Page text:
Entz’s argument ‘elitist’

Guest Editorial

I read with some interest the opinions of Alex Entz in the Oct. 27 edition of The Tiger Hi-Line regarding the current arrangements for ALPHA students and his complaints that the new ALPHA Room doesn’t meet fully the needs of the ALPHA students. While Entz’s article is long on criticism, it is, painfully, short on substance.

I recognize that talented and gifted students at any school are an asset to be cultivated; and that, much as we do for at-risk students, we should strive to meet their needs and provide opportunities for advancing their education, but I must respectfully, yet firmly disagree with Entz’s misrepresentation that ALPHA students are being swept “under the rug in a tiny room.”

On reflection, I wonder if Entz stopped to ask if other students in our community not members of ALPHA enjoy the comforts of a room equipped with private student storage space, a large-screen television, upholstered furniture and dedicated to the exclusive use of a small percentage of our community. Entz verges on elitism and a sense of unearned entitlement when he typifies ALPHA students as “The best at the school” and further suggests that these same students are “slowly being stripped of their rewards.”

But what I found most troubling was Entz’s notion that ALPHA students, who by any measure already enjoy advantages that other students lack, should also be allowed to usurp the educational needs of less fortunate students who are struggling to graduate. It was dismissive to claim, “I’m not saying I’m against graduation rates, shouldn’t the school place more emphasis on the development of the top of the class?” In a word: No. Not if that development comes at the cost of the already disadvantaged.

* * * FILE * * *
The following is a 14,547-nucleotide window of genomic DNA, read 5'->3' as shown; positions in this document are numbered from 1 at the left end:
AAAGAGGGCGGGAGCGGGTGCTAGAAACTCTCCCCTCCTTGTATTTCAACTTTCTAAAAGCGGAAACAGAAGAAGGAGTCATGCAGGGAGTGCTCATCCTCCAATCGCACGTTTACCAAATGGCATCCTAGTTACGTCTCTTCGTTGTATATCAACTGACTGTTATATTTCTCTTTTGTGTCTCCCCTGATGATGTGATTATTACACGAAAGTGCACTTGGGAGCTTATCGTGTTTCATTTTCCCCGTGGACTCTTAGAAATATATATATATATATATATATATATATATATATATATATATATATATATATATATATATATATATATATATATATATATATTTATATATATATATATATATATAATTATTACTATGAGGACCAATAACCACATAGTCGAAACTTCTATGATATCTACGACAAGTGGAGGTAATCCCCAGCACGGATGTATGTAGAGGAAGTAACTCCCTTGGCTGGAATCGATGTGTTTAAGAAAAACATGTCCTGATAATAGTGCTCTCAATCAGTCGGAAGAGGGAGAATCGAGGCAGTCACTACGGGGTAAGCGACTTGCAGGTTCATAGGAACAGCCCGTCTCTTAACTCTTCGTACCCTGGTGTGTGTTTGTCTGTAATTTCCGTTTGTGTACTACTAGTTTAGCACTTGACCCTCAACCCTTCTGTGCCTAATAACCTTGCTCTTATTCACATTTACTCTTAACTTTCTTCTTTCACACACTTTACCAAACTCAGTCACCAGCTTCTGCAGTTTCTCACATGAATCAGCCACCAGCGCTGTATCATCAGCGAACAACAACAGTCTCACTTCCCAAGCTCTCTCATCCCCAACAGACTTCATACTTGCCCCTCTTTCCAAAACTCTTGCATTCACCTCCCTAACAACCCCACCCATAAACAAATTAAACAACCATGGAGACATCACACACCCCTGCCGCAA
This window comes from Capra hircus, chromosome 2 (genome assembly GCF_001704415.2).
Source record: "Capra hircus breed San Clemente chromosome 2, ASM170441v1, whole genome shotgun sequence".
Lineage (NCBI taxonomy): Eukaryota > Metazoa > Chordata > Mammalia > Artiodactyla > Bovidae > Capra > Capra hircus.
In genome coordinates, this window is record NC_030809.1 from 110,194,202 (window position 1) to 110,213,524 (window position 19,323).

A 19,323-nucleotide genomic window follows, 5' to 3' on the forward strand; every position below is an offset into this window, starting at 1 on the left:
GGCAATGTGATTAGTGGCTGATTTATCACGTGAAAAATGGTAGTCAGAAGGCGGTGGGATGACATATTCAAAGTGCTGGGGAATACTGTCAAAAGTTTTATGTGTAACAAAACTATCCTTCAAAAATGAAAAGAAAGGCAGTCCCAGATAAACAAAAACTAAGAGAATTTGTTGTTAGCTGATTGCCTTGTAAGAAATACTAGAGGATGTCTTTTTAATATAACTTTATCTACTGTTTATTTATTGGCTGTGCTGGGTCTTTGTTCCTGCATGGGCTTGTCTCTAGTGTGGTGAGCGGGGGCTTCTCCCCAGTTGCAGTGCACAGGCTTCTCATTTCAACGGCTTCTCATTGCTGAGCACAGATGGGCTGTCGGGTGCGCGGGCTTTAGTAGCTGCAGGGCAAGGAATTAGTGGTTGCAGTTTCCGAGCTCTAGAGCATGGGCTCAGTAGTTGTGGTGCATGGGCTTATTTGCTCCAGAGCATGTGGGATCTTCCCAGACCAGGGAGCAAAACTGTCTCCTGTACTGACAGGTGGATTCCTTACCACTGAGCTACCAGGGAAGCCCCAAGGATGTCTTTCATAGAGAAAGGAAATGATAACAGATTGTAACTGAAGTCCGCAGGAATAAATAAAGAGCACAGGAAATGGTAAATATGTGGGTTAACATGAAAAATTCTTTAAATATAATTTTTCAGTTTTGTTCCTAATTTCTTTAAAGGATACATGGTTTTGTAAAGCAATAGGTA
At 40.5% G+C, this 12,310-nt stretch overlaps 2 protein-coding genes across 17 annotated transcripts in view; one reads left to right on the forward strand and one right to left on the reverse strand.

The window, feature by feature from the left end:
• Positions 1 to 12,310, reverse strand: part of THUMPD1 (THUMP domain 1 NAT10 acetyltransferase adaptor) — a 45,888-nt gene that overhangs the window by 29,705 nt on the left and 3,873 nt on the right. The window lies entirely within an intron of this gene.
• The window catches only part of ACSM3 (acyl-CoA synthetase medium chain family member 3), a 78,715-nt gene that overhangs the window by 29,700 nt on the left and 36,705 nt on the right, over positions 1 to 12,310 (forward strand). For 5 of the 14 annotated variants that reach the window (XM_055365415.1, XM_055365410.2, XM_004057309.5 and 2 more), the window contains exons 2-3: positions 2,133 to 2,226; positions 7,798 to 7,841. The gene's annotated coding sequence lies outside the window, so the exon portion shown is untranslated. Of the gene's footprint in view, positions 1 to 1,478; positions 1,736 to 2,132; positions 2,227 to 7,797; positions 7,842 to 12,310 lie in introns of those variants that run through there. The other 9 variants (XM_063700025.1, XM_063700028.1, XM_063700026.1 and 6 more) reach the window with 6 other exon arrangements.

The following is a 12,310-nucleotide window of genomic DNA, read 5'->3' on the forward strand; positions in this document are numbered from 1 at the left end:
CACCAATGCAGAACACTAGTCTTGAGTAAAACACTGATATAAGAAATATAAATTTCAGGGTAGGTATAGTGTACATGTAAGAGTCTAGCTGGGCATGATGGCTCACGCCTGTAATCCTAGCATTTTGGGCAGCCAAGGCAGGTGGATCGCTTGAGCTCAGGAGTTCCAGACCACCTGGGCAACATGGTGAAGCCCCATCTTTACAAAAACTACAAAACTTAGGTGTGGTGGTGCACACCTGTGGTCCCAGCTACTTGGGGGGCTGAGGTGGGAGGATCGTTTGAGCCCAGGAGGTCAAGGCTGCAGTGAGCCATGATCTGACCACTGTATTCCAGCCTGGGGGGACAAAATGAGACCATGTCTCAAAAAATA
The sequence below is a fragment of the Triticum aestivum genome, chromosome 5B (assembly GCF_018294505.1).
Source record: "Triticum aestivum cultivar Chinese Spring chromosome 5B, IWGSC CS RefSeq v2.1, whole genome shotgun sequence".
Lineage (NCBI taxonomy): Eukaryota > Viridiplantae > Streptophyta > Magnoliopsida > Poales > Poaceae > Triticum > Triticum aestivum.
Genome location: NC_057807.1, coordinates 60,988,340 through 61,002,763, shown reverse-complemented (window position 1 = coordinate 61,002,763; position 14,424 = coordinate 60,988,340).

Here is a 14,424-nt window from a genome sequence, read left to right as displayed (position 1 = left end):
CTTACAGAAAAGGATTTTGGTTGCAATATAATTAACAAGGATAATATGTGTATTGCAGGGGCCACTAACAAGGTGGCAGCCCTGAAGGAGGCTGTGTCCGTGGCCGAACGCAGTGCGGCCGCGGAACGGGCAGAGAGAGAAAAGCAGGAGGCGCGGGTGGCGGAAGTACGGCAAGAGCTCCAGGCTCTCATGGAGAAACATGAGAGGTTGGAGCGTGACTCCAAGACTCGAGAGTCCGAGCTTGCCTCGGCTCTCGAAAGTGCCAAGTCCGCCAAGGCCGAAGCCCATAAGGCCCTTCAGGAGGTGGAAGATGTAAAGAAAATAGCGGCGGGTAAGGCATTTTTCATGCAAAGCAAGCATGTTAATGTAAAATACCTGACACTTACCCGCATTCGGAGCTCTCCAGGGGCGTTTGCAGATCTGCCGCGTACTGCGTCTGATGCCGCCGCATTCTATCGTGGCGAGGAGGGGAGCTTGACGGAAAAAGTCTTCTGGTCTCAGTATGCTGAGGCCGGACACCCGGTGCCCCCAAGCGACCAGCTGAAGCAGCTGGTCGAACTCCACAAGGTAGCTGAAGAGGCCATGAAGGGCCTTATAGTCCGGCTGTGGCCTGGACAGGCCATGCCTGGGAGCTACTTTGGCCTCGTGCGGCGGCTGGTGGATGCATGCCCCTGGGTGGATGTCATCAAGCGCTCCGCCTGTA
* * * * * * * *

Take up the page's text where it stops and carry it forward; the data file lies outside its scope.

I am, as are all of the teachers here at CFHS, proud of the accomplishments and impressed with the character of our student body at large. It’s not an overstatement to claim that we have the finest school and the finest scholars in the state. And that ALPHA plays its part in this claim is indisputable; but it is also indisputable that in the arena of public education, and I might suggest society at large, a community is judged by how all of its citizens fare, and this commonwealth requires not only hard work and compromise, but a large-heartedness and selflessness that, in the final analysis,
distinguishes a school, and our school in particular, as “the best.”


Scott Lawrence-Richards

English teacher

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